Klæbu, July 24, 2004
In memory of my father
My father passed away on July 14, and his funeral was a worthy statement of his memory.
Last Wednesday, I was carrying my father to the grave, and even if I cried a little, it was a worthy way to say goodbye. Klæbu Church, 500 kilometers north of Oslo was full, and the hymns filled the church so loudly it felt like the walls were shaking. And that was also what my father wanted his funeral to be: rejoice and worship.
In Norway we don't have a tradition of funerals in open caskets. Therefore, I was very happy to see my father last Monday. Together with my brother Jan Ditmar, my mother Marie and my father's oldest sister Anna-Louise, I was able to see him peaceful and beautifully prepared, and we were singing a hymn together:
He looked exactly the way he used to when he was healthy, and this is the way I want to remember him. Those of you, who know me a little, know that I take pictures in all life situations, and at first my mother didn't understand why I wanted pictures of my father in the casket. However, when we came there, she was very happy I took them.
So take my hands, O Lord
Together with my brother Jan Ditmar, I carried my father to the grave. Photo by Ole Jostein Lefstad.
And lead me forward
Until I end up in the
Glorious heavenly home
I cannot go alone, anywhere
Wherever you lead, I will follow
I'm still in Klæbu, and it is good to be here to help my mother with the practical arrangements. In fact, yesterday, I was helping her to buy a new car, a Toyota Prius. This is quite an amazing car for the future called a hybrid; it has two engines, one electric and one combustion engine. When the batteries are charged, the car will run on the electric engine. I think my mother will be very happy with this car.
And we are doing quite well. Of course, there will be times when we will miss my father very much, but we will for sure keep the good memories.
Kristian Kahrs, foreign journalist
Norwegian mobile: +47 93 00 25 22
And here is the email I sent to my friends when my father died.
Prague, July 17, 2004
|My mother and father married on Oct. 1. 1966, and they shared a good life togehter, most days with sunshine and a some clouded days.|
As many of you know, my father suffered quite a lot the last time he was living, and to me it is a relief that the Lord took him home. On July 10, he celebrated his 67th birthday, but he didn't enjoy it very much. My father loved cakes and all kinds of delicious food, but lately he has not been able to eat; he was getting all his nutrition through a tube into the stomach. On his birthday, he attempted to eat a teaspoon of cake, but unfortunately everything came up again, total disaster. He has been 100 percent dependent on care, and it could take several minutes before we could understand a word he was trying to say; sometimes we just had to give up.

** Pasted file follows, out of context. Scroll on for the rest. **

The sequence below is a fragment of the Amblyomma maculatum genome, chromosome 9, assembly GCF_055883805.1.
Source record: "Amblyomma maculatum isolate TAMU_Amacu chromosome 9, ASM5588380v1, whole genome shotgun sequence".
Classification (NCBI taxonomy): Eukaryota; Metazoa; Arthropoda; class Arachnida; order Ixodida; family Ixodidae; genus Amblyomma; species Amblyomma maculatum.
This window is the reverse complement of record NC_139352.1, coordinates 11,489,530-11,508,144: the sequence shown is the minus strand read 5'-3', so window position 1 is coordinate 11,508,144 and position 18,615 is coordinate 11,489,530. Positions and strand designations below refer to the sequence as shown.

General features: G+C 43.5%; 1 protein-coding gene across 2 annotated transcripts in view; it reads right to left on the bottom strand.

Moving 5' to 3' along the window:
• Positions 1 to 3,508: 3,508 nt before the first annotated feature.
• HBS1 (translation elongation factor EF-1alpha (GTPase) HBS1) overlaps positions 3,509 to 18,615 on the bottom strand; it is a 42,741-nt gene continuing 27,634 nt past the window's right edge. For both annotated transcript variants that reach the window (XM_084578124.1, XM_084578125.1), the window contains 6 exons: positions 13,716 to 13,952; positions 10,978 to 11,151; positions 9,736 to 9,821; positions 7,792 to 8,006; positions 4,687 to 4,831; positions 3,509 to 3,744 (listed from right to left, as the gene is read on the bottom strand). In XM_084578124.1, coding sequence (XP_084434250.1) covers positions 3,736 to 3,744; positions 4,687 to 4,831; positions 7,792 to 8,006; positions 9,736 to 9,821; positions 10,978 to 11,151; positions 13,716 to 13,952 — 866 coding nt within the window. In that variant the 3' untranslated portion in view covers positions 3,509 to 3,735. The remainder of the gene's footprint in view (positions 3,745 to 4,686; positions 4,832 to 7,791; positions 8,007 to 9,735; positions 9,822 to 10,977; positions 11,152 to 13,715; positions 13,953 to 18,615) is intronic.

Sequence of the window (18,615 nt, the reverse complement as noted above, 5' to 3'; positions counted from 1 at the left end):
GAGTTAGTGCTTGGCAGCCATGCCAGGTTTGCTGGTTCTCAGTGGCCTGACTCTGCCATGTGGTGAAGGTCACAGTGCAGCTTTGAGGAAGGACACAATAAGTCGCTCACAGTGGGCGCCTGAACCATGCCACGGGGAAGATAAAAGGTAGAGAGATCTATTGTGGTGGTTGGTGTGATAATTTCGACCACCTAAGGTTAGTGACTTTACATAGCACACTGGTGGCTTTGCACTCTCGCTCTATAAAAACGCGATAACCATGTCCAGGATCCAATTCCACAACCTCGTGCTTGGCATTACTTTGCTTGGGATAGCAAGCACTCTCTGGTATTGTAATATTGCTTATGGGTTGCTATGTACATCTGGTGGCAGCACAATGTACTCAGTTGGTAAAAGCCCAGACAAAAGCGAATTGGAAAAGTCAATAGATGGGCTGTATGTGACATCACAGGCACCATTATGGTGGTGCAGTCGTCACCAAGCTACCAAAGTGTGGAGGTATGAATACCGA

I think I'm done with the grieving period, but I will miss him, or I should rather say that I will miss the man he used to be. It was always my father and I in the family who were the news addicts, and we had to listen to all the news on TV or radio. I will miss the brilliant theologian who was the master of Greek, Hebrew and Latin. I will miss his sermons, and I will miss the loving father who took too much butter, chocolate and other good stuff when he was alone with the kids without my mother.
|Family picture 1996, from left: Marie, John William, Jan Ditmar, Torleif and Kristian.|
My mother didn't call me when my father was admitted into hospital because she wanted me to experience the camp. I missed the last couple of days of the eight-day camp. However, it has been a fantastic experience, and it has been very good to be on the camp with my Serbian and new Albanian friends at this time. They have been tremendous good support, and I have been very busy leading the camp, which has been a good thing. I would have been very sad if the Lord had decided to take my father home before the camp.
Now I'm sitting at the airport in Prague waiting for a flight to Oslo, and I will send this letter when I get home to Trondheim 500 kilometers north of Oslo. The funeral will take place on Wednesday.
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